The Great Lakes Restoration Initiative Act is set to expire in 2021.
But a bill that just passed the U.S. House would reauthorize it for another five years, through 2026, meaning funding for cleanups, habitat restorations and research projects would continue in and around the eight Great Lakes states.
The bill also increases funding for the initiative to $375 million in fiscal year 2022 and by another $25 million a year for the next four years.
It was introduced by Ohio Reps. David Joyce and Marcy Kaptur on July 25. Joyce is a Republican. Kaptur is a Democrat.
“As someone who grew up on the shores of Lake Erie, I have never been shy about my commitment to protecting and restoring the Great Lakes,” Joyce said in a statement. “I was honored to introduce this bill alongside my colleagues on the Great Lakes Task Force and thank all those who worked across party lines to ensure its passage this evening so that we can protect the invaluable natural resource and economic powerhouse that is the Great Lakes system.”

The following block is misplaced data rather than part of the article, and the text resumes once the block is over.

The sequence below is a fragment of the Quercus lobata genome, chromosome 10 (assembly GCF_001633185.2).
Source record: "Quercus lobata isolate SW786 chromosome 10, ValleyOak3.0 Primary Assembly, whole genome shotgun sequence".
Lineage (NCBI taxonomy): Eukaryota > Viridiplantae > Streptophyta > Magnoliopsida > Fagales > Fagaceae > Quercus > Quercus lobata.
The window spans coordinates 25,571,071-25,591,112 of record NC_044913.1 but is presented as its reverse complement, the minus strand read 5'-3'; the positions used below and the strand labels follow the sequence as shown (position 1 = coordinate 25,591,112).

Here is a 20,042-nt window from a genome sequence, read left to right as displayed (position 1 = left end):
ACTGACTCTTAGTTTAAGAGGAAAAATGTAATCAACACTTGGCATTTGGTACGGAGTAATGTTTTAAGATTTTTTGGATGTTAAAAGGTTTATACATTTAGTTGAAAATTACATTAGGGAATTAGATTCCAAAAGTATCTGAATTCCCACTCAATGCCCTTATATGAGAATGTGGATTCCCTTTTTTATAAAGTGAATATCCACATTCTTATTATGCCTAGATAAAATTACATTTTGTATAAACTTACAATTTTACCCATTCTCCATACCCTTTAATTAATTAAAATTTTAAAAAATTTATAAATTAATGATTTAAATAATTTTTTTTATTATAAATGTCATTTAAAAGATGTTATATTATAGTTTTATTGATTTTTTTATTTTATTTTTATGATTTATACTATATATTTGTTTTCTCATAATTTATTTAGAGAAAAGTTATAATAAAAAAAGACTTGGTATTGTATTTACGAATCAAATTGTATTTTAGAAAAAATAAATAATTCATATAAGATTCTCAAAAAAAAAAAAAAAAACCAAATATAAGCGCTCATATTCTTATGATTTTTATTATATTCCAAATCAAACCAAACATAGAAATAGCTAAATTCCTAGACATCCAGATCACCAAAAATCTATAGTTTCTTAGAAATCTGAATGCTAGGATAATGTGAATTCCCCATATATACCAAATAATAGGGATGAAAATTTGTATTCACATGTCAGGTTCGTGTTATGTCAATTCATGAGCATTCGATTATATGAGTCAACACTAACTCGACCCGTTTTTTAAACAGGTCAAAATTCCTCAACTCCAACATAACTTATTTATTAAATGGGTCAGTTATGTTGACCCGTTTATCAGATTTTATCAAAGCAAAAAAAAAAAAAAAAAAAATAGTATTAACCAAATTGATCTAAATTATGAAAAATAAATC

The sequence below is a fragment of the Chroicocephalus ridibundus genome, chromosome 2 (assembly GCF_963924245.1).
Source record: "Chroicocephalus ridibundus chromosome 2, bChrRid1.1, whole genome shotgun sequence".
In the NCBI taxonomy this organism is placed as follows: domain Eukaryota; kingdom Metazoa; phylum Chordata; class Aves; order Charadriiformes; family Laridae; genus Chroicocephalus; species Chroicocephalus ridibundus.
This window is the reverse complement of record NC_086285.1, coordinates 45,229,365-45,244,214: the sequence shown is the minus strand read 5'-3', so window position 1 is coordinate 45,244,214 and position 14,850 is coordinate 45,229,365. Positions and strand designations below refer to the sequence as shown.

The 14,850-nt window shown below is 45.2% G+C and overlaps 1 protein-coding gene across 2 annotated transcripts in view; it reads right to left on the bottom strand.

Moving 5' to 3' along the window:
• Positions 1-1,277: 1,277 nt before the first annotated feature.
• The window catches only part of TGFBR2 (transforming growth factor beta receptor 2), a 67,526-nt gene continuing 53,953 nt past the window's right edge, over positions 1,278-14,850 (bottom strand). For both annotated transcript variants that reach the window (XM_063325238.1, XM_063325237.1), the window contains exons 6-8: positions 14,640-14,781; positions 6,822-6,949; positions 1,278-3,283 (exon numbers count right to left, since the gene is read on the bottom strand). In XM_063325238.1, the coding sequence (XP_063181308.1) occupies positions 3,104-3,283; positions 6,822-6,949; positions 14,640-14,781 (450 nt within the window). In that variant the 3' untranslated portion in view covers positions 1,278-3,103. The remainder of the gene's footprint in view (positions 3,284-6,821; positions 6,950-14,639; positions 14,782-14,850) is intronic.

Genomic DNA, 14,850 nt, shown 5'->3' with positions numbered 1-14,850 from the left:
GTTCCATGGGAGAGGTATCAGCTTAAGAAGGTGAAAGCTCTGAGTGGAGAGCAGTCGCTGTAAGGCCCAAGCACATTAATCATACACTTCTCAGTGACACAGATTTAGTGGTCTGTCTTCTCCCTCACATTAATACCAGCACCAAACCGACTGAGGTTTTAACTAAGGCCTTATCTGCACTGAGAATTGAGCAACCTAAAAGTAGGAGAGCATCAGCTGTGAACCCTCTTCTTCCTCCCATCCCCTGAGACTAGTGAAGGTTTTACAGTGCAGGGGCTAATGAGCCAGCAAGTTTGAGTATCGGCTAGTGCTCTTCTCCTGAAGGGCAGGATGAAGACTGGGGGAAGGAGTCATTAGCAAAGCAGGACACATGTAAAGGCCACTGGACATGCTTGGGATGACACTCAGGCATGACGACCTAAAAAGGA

The bill now needs approval from the Senate. Identical legislation was introduced by Michigan Sens. Debbie Stabenow and Gary Peters and Ohio Sen. Rob Portman on July 25.
“This Initiative is a major success story and the most significant investment ever made to restore and protect our Great Lakes,” Stabenow said in a statement. “That’s why both Republicans and Democrats are united in support. I urge my colleagues in the Senate to pass our bill immediately.”
Stabenow and Peters are both Democrats. Portman is Republican.
At the end of October, Peters worked with Portman to secure an additional $9 million for the GLRI in 2020. It passed the Senate as part of a government funding bill.
On Oct. 23, EPA Administrator Andrew Wheeler described the EPA’s goals and priorities for the Great Lakes and the GLRI during a press conference on Detroit’s Belle Isle state park.
A University of Michigan study from 2018 found that each dollar of the GLRI program spent from 2010 to 2016 “will produce $3.35 of additional economic activity in the Great Lakes region through 2036.” For some communities like Buffalo, New York, and Detroit, Michigan, the impact is higher, with more than $4 of economic activity generated.
A map of all Great Lakes Restoration Initiative projects is available online. A list of projects funded by Canada’s equivalent Great Lakes Protection Initiative also is available online.
Featured Image: The habitat restoration at Lake Okonoka on Belle Isle is one of the projects funded by the Great Lakes Restoration Initiative, Photo by Natasha Blakely